3. The randomly named payload will then reach out to the main server and request a command. The command will change based on the campaign that is running, it could go grab new malware or it could attempt to use your own email address as a way to spread itself.

Who is affected

Many people assume that they will not be targets of malware campaigns, Emotet though targets everyone equally, it has the simple goal of getting on every machine it can and then getting paid to let other, more targeted malware come in behind it. If your email address has ever been sold, disclosed in a breach, or was on a friend’s email list when they got infected it’s possible you will receive a malicious email from them.

Indicators of infection

The main location for the executable is in C:\Users\<name>\AppData\Local\ and then whatever new name Emotet decides to use. One we have seen often is archivessymbol but this will change. If you see something in this folder you don’t know about, its important to run a scan.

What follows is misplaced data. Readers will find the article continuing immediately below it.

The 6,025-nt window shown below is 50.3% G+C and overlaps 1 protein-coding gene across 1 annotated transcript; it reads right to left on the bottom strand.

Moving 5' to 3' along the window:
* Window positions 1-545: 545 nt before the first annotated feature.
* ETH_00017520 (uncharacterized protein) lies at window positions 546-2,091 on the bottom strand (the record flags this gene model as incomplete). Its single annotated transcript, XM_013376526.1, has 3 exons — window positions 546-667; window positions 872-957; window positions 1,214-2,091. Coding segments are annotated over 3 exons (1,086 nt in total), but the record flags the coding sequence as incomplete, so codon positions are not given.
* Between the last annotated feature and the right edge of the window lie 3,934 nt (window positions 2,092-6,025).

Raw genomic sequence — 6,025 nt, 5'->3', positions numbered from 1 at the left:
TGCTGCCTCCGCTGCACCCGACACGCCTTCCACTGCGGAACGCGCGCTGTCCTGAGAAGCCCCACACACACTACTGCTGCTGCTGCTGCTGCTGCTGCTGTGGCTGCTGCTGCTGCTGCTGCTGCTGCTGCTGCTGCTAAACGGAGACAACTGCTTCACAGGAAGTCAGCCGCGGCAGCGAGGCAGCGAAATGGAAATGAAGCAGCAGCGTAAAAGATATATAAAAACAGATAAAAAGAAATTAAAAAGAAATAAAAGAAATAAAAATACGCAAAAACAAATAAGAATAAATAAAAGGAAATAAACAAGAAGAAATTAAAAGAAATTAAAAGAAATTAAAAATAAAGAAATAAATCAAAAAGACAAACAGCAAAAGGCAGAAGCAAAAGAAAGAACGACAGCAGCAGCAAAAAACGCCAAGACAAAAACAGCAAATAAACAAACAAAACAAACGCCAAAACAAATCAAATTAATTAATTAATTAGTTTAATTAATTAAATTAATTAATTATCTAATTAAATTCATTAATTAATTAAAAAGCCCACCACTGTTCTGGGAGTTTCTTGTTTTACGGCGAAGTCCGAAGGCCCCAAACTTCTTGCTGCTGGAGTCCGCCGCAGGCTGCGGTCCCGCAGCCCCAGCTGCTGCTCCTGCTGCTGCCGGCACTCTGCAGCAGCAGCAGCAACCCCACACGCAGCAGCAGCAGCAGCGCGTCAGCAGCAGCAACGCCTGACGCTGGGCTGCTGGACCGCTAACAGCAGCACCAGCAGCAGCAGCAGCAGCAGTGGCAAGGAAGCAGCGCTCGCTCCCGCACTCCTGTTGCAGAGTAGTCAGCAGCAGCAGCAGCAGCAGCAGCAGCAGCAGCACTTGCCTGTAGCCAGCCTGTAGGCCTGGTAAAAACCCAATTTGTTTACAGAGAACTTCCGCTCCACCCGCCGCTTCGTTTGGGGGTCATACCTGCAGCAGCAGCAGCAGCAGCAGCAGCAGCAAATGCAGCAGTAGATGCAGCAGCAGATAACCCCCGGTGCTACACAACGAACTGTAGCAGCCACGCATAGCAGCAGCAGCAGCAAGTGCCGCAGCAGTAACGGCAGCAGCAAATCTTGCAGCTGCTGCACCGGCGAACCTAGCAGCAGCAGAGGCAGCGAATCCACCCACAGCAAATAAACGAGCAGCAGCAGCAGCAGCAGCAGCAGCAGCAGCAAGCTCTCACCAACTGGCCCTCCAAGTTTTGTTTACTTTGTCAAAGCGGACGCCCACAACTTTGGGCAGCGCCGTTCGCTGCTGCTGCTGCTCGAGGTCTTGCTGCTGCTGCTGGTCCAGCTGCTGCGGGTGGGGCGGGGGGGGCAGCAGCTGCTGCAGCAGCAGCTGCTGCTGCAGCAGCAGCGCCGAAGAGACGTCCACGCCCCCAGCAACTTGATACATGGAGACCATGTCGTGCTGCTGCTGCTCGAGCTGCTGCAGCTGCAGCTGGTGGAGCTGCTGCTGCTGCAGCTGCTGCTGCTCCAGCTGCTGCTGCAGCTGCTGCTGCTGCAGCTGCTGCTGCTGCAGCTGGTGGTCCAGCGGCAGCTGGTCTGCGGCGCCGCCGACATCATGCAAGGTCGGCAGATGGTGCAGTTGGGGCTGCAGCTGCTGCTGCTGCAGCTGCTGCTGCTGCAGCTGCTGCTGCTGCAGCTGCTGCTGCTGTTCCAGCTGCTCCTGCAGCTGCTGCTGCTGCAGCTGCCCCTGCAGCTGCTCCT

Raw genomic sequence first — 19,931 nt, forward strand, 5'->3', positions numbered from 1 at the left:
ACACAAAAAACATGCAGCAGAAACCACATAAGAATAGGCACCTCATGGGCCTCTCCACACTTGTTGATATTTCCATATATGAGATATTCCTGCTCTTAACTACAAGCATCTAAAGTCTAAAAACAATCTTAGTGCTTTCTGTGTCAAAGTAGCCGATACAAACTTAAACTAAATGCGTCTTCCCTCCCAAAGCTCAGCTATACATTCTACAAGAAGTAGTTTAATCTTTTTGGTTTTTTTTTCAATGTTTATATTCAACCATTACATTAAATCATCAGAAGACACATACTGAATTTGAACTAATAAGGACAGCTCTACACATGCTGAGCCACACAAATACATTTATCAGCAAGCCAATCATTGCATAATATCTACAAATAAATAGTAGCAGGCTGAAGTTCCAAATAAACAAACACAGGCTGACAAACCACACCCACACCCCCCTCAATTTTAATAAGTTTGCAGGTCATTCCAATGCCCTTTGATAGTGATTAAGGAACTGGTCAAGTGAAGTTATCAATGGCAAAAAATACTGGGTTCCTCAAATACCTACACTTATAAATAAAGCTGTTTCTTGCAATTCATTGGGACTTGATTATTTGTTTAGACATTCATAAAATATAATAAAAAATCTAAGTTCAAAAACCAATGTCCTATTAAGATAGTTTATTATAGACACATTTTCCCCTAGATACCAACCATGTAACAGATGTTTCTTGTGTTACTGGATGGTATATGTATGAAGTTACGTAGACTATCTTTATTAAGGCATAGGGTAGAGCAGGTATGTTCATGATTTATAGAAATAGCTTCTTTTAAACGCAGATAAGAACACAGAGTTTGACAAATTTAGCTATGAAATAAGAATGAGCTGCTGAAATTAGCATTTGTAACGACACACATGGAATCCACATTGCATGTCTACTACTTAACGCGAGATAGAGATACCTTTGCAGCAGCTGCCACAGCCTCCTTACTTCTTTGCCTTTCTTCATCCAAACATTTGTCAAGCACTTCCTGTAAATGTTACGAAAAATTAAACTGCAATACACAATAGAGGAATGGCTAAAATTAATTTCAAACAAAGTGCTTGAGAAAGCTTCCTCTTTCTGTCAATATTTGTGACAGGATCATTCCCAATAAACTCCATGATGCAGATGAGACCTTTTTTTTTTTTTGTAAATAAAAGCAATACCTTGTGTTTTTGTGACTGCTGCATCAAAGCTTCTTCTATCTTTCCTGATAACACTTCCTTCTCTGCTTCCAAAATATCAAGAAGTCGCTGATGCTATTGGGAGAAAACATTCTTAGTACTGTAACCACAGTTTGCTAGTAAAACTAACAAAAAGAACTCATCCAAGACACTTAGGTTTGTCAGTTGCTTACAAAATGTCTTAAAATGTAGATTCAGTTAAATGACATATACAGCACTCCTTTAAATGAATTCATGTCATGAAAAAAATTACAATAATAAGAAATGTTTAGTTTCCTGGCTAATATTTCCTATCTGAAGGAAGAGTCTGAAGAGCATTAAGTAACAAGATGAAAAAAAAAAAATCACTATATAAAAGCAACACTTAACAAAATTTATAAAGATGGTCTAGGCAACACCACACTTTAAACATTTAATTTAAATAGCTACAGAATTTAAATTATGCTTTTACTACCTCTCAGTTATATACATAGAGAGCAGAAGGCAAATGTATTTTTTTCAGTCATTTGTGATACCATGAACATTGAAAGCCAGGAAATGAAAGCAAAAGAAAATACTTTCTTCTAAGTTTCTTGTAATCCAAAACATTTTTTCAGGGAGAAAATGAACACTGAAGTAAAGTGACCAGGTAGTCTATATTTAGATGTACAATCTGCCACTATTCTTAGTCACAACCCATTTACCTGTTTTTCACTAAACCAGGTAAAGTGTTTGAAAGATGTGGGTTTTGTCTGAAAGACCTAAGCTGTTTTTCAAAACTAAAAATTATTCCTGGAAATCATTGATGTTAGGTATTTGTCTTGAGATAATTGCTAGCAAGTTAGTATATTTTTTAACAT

Versions of Emotet can also drop files onto your computer in C:\Users\Public or C:\Users\<username>:

These files generally have 5-6 randomly generated numbers in the file name, followed by .exe. These are not actually executable files, but HTML documents that are used to generate revenue for the Blackhat’s by simulating clicks on web advertisements.

What you can do


If you or someone you know is infected with the Emotet malware download SUPERAntiSpyware Professional right now and get a 14 day free trial, no credit card required.  SUPERAntiSpyware is easy to install and will detect and remove Emotet from any Windows computer. If you are a Computer Technician, you may like to try our SUPERAntiSpyware Tech Edition solution, now free for the next 30 days. Use Tech01 as the Tech ID.  Click here: https://www.superantispyware.com/technician-download.html